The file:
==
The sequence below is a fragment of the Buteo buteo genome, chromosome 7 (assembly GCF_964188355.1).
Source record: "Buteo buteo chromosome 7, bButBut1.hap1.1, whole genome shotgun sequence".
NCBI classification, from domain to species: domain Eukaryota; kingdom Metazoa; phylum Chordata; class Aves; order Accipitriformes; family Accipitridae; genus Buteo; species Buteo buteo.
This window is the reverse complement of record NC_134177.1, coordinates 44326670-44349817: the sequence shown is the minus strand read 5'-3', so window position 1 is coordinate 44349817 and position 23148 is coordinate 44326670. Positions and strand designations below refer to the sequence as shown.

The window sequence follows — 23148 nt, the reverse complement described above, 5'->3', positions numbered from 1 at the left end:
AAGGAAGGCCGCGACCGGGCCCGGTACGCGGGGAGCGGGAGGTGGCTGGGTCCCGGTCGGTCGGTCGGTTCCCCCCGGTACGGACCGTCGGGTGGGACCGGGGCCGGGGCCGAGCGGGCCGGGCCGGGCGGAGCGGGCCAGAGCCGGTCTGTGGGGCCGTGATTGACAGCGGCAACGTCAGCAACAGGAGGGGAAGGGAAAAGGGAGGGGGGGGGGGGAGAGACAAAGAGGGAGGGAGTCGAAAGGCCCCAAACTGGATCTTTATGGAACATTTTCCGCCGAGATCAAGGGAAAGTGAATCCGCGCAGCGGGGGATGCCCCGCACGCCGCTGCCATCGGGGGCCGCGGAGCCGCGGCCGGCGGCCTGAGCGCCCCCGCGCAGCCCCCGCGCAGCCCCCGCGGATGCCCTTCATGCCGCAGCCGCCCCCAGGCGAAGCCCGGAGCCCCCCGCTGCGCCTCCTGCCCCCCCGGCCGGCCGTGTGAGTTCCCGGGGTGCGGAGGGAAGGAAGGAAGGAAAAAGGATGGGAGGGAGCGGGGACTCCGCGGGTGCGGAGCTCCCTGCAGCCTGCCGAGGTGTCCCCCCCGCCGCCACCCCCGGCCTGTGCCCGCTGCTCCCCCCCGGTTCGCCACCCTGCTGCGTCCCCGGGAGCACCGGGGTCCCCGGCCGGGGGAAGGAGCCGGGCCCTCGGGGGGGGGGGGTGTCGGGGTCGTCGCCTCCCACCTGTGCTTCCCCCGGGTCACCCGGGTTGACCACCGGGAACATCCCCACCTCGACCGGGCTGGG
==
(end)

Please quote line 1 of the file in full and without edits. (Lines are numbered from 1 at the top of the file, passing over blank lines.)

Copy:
The sequence below is a fragment of the Buteo buteo genome, chromosome 7 (assembly GCF_964188355.1).